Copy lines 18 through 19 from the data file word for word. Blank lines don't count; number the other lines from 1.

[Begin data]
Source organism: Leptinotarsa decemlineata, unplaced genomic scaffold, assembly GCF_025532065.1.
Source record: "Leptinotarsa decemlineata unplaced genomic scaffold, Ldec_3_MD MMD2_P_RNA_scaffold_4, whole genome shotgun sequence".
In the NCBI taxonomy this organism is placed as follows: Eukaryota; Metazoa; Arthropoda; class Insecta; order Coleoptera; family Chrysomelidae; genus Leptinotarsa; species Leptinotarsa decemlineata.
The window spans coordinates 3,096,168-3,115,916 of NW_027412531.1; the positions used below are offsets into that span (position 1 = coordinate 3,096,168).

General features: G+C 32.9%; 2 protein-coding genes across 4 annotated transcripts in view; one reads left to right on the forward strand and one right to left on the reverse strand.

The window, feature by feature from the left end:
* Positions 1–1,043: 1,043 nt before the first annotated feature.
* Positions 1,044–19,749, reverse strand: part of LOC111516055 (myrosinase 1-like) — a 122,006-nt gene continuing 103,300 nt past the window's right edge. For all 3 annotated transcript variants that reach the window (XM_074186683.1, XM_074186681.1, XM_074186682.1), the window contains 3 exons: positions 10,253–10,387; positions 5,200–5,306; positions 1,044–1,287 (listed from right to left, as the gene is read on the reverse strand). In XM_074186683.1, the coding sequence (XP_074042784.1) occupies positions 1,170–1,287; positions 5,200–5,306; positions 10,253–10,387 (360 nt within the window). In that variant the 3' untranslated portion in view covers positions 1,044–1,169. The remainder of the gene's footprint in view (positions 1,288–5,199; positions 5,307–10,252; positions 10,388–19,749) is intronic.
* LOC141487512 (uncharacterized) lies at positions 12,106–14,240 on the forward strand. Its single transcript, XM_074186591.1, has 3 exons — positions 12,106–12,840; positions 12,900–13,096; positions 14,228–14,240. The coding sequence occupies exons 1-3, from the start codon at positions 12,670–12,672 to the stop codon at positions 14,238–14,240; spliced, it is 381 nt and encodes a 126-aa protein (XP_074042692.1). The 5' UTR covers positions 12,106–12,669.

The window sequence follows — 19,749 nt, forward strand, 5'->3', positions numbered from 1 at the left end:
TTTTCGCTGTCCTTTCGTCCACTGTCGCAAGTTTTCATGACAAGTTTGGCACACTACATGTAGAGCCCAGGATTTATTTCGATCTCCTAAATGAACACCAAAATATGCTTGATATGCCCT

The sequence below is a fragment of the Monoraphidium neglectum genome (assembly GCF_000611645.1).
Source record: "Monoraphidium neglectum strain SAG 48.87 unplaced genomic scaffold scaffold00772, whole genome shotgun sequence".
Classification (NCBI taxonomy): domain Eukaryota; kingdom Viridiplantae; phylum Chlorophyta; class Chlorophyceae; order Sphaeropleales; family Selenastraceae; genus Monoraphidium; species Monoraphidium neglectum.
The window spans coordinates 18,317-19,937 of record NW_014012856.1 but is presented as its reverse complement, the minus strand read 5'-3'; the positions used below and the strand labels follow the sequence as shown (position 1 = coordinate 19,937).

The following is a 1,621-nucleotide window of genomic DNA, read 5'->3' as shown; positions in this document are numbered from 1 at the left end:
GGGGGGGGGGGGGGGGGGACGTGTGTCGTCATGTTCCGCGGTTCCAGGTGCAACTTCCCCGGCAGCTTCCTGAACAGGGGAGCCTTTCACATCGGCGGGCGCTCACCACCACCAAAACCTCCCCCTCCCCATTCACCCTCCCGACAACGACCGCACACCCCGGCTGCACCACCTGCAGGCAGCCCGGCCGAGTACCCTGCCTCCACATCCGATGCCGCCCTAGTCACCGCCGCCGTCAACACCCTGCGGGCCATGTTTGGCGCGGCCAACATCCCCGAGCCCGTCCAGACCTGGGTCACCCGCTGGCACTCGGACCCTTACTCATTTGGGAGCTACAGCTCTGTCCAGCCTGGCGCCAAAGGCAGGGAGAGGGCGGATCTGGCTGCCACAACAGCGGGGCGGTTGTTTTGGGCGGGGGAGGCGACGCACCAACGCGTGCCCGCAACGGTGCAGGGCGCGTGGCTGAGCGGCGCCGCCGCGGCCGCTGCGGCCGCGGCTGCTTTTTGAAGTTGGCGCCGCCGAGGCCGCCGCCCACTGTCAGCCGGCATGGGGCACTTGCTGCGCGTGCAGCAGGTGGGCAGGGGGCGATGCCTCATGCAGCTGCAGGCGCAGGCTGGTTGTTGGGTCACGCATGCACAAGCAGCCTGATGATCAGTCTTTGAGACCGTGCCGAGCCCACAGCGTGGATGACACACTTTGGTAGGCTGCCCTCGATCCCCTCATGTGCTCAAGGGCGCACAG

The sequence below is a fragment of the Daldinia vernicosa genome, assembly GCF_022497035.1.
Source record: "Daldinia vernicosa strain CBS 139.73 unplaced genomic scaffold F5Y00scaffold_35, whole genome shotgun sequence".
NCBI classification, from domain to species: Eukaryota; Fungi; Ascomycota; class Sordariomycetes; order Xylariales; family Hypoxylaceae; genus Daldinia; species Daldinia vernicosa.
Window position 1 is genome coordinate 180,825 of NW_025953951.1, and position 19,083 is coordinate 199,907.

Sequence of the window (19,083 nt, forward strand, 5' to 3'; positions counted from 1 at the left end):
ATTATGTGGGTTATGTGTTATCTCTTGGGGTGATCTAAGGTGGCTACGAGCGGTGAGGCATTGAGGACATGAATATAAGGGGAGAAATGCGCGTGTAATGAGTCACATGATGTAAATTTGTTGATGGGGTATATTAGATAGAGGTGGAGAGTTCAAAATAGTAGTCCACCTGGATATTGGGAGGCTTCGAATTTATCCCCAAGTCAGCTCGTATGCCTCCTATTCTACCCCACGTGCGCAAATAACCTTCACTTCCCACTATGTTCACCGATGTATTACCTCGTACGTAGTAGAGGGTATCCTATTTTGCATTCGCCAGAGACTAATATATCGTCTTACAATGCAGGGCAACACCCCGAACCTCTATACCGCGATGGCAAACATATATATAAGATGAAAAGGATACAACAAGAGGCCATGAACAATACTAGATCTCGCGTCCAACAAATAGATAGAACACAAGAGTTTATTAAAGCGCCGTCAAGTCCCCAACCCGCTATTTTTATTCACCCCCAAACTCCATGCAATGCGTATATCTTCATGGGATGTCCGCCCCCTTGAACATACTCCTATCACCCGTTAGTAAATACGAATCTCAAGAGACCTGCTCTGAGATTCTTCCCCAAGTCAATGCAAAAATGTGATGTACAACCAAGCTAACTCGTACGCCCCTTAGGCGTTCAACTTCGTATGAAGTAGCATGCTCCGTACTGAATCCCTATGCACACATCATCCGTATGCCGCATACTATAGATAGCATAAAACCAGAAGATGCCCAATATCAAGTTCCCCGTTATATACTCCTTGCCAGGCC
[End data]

The sequence below is a fragment of the Daldinia vernicosa genome, assembly GCF_022497035.1.
Source record: "Daldinia vernicosa strain CBS 139.73 unplaced genomic scaffold F5Y00scaffold_35, whole genome shotgun sequence".